Two roads diverged in a wood, and I–I took the one less traveled by, And that has made all the difference–Robert Frost
Lawson Crouse is highly ranked by many individuals in the hockey scouting profession. In the most recent Central Scouting service rankings released this week Crouse is ranked 4th overall while ISS Hockey has Crouse ranked as 3rd, higher than Noah Hanifin. From an analytics perspective this is a very bad bet, the odds of NHL success are stacked against Crouse and there are better picks that should be considered over Crouse in the early stages of the draft. Drafting Crouse with such an early pick will come with a high opportunity cost.
Lawson Crouse is 17 years old and in his second year in the OHL. In his current draft eligible season he scored 23 points in 30 games which translates to just over 0.75 points/game. He is a man amongst children currently listed as 6’4″ (or 6’3″ depending on your source) and 211 lbs. Its his size attributes that scouts see and overvalue while they undervalue his relative lack of hockey production versus the peers in his draft class.
From a holistic perspective, the NHL is the best league in the world which comprises of the best players in the world. To be amongst the best, in your developing years, you cannot be swimming along you have to be elite relative to your peers. Lawson Crouse is not the best amongst all draft-eligible prospects, let alone his peers in the OHL, to be worthy of such a high ranking.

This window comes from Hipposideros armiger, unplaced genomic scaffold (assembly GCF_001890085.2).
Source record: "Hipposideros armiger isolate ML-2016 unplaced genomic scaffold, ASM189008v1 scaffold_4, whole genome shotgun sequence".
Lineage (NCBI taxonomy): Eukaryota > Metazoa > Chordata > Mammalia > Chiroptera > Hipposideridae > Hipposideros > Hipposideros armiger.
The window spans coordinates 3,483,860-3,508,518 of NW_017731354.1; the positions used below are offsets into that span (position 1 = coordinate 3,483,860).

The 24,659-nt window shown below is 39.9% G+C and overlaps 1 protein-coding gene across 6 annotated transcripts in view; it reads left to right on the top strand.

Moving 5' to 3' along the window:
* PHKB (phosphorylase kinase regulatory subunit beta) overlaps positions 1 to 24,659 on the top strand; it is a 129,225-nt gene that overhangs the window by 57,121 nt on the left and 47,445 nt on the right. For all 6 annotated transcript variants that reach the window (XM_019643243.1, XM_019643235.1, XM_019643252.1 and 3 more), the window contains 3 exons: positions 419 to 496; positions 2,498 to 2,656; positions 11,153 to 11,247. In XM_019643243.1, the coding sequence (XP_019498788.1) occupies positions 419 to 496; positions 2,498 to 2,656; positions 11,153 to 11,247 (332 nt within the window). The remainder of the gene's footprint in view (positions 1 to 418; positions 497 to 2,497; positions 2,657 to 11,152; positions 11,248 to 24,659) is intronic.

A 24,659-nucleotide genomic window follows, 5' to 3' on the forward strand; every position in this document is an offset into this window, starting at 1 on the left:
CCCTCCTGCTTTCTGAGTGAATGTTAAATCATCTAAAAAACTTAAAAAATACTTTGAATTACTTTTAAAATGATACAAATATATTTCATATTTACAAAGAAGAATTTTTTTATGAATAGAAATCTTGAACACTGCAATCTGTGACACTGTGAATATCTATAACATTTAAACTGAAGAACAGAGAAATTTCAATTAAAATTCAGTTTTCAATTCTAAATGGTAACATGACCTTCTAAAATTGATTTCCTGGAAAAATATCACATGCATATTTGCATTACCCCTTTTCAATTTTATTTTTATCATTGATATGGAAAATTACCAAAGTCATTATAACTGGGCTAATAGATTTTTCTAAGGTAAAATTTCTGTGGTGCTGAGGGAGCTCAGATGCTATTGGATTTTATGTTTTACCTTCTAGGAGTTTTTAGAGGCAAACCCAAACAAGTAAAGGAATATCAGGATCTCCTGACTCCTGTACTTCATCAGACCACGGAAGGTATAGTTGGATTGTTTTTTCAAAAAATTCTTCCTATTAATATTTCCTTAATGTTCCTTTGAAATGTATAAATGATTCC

In the Ontario Hockey League Crouse’s points/game production ranks him 12th amongst all 17 year-olds. When adjusting for his younger age Crouse still cannot crack the OHL Top-10 and is even beat out by defencemen Rasmus Andersson and Mitchell Vande Sompel.
Production is important in junior hockey as it is indicative of future NHL success. We know that production is a better predictor than the CSS rankings. The higher scoring you produce the more likely you are to play in the NHL. Size does help but so does is being a big player who scores a lot. Comparing Crouse to his past cohorts of CHLers, who are 6’2″ or larger and produce in the 0.5-1.0 points/game range, suggest Crouse has a 10% chance of success to be a regular NHLer.
Director of NHL Central Scouting, Dan Marr on @OilersNow
1. Implies Crouse's TOI and usage is limited in Kingston, impacts scoring